Feeding this milk to calves offers a series of advantages besides economics. The solids content of mixed colostrum and transition milk ranges between 16% and 18% and produces good gains by calves (Foley and Otterby, 1978; Davis and Drackley, 1998; Kehoe et al., 2007). Despite its economic advantages, many dairy producers avoid feeding waste milk to calves for fear of increasing the incidence of heifers calving with mastitis or blind quarters, which was commonly seen in early studies where calves generally were housed in pens that enabled them to suckle teats of other calves. This led to an increase in the incidence of mastitis in developing heifers. There are also other concerns with feeding discard milk to calves. One is related to the possible development of antibiotic resistance of intestinal bacteria in calves. However, Kesler (1981) concluded that milk from cows treated with antibiotics for mastitis and other disorders can be fed safely to calves. Calf growth will be at least equal to that obtained by feeding fermented colostrum or other liquid feed. The most important concern has to do with the risk for transmission of infectious pathogens. Pathogens that may be transmitted in colostrum and milk include: Mycobacterium avium subsp. paratuberculosis, Salmonella species, Mycoplasma species, Listeria monocytogenes, Campylobacter species, Mycobacterium bovis, Enterobacter species, Staphylococcus species, and E. coli, among others (Lovett et al., 1983; Streeter et al., 1995; Selim and Cullor, 1997; Stewart et al., 2005). When studying 12 dairies in California, Selim and Cullor (1997) demonstrated that raw, non-saleable milk contained significantly higher concentrations of bacteria than other types of milk or milk-based products (Figure 1). Streptococcus species and Enterobacter were the predominant bacteria identified, followed by Staphylococcus. E. coli was the most common gram-negative bacteria. For this reason, the former authors concluded that producers should be cautious of feeding raw waste milk to calves as it may contain a high number of bacteria that may be pathogenic to both cattle and humans.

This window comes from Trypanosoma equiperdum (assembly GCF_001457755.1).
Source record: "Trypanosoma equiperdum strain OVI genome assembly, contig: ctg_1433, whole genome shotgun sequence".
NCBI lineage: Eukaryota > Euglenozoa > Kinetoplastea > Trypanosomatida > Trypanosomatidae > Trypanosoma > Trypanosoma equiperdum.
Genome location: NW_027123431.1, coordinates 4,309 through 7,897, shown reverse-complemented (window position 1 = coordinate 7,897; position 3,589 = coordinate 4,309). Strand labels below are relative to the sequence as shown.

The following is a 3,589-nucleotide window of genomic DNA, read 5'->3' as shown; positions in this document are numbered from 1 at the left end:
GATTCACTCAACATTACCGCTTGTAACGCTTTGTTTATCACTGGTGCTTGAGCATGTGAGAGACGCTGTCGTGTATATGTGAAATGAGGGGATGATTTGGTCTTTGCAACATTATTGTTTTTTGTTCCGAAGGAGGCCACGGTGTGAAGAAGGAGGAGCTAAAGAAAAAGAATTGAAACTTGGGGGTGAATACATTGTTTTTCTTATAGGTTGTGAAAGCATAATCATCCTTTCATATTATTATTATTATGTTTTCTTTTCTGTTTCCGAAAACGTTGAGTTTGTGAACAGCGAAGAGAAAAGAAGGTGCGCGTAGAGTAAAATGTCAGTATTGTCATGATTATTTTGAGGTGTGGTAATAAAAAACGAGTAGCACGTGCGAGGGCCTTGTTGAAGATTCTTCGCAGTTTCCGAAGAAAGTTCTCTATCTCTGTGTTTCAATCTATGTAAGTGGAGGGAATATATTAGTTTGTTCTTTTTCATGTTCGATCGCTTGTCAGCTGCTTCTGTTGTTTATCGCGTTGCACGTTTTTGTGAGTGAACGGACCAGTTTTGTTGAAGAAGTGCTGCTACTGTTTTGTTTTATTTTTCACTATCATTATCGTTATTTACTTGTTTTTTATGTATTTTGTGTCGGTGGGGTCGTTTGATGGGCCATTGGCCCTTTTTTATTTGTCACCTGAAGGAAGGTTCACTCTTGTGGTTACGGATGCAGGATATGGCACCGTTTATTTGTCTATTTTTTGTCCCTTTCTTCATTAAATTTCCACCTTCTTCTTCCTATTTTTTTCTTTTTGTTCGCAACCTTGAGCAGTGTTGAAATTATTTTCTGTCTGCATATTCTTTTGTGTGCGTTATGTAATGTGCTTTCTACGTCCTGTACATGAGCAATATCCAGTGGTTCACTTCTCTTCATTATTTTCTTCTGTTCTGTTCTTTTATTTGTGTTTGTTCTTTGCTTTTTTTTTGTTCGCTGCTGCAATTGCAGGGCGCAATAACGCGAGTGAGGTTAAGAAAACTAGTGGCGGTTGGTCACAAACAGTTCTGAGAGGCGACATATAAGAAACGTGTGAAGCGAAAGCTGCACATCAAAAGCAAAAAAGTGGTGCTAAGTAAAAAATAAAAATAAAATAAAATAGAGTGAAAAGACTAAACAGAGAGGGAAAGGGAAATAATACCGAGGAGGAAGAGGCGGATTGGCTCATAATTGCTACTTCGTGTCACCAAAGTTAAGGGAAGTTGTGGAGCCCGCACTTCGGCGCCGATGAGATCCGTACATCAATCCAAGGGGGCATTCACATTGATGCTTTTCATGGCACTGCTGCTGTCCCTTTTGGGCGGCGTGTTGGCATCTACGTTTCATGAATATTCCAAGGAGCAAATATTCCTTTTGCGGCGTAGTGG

Microbial load in waste milk is a function of several factors, including:

  • microbial content of milk produced by the cow
  • cleanliness of the equipment used to collect the milk
  • cleanliness of the equipment used to store the milk prior to feeding
  • storage time (time from collection to feeding)
  • temperature of milk during storage
  • exposure to microbial sources (feces, flies, etc.) from the environment
  • pasteurization or other processing to reduce microbial load

The microbial content of waste milk will increase dramatically if the milk is left at room temperature or above. Unfortunately, some milk collected during the morning milking may not be fed until the afternoon. Consequently, the microbial load may increase dramatically. Even though this may not cause problems in some cases, the microbial load may become a source of disease in others.

Precautions for Feeding Raw Waste Milk

  • Determine the health status of the cows in your herd. Do not feed raw waste milk if the cows are shedding organisms that cause disease, such as Johne's and bovine viral diarrhea. If you are aware of the disease status of your herd and you and your veterinarian agree, it may be acceptable to feed raw milk and limit risk by feeding only milk from test-negative cows. However, the risk remains that you may spread diseases that exist in the herd but are not identified.
  • Do not feed waste milk to newborn calves on the first day of life. The intestinal wall is permeable to bacteria that could cause illness.